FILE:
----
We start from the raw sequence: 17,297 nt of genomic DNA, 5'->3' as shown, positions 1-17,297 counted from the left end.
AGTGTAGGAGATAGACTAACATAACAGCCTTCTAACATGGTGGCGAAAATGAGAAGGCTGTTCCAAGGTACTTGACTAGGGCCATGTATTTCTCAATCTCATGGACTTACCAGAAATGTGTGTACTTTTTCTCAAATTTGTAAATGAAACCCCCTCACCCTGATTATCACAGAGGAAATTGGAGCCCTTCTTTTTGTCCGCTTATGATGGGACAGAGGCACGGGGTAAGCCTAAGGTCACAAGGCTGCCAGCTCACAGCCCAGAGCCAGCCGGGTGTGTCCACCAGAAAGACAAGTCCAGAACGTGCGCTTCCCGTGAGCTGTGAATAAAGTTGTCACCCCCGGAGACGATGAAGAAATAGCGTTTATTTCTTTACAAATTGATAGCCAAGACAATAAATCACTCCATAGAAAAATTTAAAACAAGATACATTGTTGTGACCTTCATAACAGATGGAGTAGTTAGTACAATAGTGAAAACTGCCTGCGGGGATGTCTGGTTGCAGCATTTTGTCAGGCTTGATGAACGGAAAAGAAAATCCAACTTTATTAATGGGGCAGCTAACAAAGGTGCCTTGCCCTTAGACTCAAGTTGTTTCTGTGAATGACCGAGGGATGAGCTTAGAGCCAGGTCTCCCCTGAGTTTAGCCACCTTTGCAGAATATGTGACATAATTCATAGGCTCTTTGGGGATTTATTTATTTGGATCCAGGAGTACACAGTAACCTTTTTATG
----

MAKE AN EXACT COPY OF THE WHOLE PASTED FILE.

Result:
We start from the raw sequence: 17,297 nt of genomic DNA, 5'->3' as shown, positions 1-17,297 counted from the left end.
AGTGTAGGAGATAGACTAACATAACAGCCTTCTAACATGGTGGCGAAAATGAGAAGGCTGTTCCAAGGTACTTGACTAGGGCCATGTATTTCTCAATCTCATGGACTTACCAGAAATGTGTGTACTTTTTCTCAAATTTGTAAATGAAACCCCCTCACCCTGATTATCACAGAGGAAATTGGAGCCCTTCTTTTTGTCCGCTTATGATGGGACAGAGGCACGGGGTAAGCCTAAGGTCACAAGGCTGCCAGCTCACAGCCCAGAGCCAGCCGGGTGTGTCCACCAGAAAGACAAGTCCAGAACGTGCGCTTCCCGTGAGCTGTGAATAAAGTTGTCACCCCCGGAGACGATGAAGAAATAGCGTTTATTTCTTTACAAATTGATAGCCAAGACAATAAATCACTCCATAGAAAAATTTAAAACAAGATACATTGTTGTGACCTTCATAACAGATGGAGTAGTTAGTACAATAGTGAAAACTGCCTGCGGGGATGTCTGGTTGCAGCATTTTGTCAGGCTTGATGAACGGAAAAGAAAATCCAACTTTATTAATGGGGCAGCTAACAAAGGTGCCTTGCCCTTAGACTCAAGTTGTTTCTGTGAATGACCGAGGGATGAGCTTAGAGCCAGGTCTCCCCTGAGTTTAGCCACCTTTGCAGAATATGTGACATAATTCATAGGCTCTTTGGGGATTTATTTATTTGGATCCAGGAGTACACAGTAACCTTTTTATG